Michigan is 5 for 5 in Recognition as a Top State for Technology

Friday, Oct. 5, 2018

For the fifth straight time, the Center for Digital Government has recognized Michigan with a grade of “A” for its utilization of technology to enhance customer service. The Center announced the results of its fifth comprehensive review of all 50 states earlier this week.

“Improving innovation and customer service has been a top priority during the past eight years and I’m proud of the work our state employees have done to accomplish this achievement five consecutive times,” said Gov. Rick Snyder. “Customer service improvements would not be possible without strategic and efficient management of our technology resources and this ‘A’ grade validates the work we’ve been doing.”

As one of only two states to receive the top grade in each year of the biennial Digital States Survey, Michigan was recognized for its mature enterprise IT model that drives consistent technology improvements across all state departments. With an eye on future, the state has developed technology solutions that benefit all of state government, save taxpayer money, improve customer service, and deliver faster results.

Michigan provides more than 300 e-services that enable customers to do business with the state anytime, anywhere, and on any device. Since fiscal year 2013, $399 million has been appropriated for an IT Investment Fund aimed at upgrading systems and implementing innovative technology projects.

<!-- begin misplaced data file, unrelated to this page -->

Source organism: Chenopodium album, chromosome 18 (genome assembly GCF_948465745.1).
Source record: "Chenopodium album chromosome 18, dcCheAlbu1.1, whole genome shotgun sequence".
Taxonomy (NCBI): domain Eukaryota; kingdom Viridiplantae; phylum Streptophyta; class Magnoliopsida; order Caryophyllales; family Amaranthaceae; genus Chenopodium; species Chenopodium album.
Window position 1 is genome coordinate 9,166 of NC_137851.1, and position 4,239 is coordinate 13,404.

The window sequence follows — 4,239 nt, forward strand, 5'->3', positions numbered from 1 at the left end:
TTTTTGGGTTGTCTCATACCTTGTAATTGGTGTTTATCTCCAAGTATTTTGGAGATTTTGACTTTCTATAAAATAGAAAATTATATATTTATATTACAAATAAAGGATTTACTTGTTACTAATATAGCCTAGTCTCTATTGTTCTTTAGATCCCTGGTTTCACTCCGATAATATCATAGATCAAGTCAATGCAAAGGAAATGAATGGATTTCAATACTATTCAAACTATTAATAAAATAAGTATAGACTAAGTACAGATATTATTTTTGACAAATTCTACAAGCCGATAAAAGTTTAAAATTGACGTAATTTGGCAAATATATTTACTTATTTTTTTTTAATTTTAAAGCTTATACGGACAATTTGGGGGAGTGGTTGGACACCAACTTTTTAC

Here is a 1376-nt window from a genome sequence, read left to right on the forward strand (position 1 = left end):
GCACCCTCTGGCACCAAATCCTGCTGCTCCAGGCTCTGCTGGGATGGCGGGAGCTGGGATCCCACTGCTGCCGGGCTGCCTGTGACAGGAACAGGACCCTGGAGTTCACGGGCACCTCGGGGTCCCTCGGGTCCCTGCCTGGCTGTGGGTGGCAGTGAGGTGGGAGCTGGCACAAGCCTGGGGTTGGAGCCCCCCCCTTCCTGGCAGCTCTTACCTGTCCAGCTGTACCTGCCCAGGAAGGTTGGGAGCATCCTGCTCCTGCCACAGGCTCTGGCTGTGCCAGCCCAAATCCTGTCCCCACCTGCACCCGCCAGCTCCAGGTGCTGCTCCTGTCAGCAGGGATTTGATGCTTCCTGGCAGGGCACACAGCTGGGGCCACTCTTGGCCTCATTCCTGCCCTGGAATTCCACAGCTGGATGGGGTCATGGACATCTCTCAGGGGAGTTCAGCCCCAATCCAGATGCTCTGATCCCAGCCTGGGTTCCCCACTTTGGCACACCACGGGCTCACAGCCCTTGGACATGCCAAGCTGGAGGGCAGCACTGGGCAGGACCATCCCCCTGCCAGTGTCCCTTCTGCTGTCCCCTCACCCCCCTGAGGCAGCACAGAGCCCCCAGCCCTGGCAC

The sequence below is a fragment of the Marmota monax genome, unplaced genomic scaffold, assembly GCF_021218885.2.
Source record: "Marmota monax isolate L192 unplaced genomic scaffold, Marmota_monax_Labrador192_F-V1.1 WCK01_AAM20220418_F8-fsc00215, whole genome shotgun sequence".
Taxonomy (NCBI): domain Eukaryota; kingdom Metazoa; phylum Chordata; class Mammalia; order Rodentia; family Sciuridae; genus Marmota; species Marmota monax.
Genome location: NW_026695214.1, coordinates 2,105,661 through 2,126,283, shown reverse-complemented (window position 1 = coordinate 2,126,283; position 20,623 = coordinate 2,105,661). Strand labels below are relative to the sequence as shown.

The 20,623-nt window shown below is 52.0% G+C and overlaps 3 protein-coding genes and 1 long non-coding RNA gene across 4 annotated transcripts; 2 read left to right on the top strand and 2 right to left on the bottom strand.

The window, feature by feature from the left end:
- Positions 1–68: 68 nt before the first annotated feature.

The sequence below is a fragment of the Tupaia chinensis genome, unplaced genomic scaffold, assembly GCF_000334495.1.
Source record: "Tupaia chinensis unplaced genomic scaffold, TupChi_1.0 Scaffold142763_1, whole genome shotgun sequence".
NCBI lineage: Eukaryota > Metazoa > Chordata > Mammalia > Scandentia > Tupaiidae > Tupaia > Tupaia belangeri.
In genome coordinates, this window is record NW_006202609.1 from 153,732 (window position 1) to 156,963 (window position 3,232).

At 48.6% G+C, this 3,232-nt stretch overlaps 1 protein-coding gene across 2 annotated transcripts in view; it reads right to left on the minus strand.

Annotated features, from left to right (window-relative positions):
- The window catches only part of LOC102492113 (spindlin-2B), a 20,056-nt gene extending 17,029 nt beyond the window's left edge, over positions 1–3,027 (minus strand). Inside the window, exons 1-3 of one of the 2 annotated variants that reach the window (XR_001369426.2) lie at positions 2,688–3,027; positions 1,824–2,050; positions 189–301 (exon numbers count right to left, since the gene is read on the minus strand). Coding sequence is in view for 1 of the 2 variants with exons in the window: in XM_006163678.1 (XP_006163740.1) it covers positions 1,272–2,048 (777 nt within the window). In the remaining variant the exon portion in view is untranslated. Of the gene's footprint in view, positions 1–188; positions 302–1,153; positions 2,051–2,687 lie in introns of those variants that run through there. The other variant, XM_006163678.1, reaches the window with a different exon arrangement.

“It is an honor to be recognized for the hard work we do in Michigan to utilize technology to drive efficiency and savings in government,” said DTMB Director and State CIO Dave DeVries. “Through the leadership of Governor Snyder, we have made it easier for residents and businesses to connect with their government and receive the services they need.”

The Center for Digital Government is a national research and advisory institute on information technology policies and best practices in state and local government. The biennial Digital States Survey evaluates how states use technology to improve processes and serve citizens. States receive a letter grade based on how effectively IT supports priorities and policies, saves money, provides benefits, offers solutions and enables collaboration.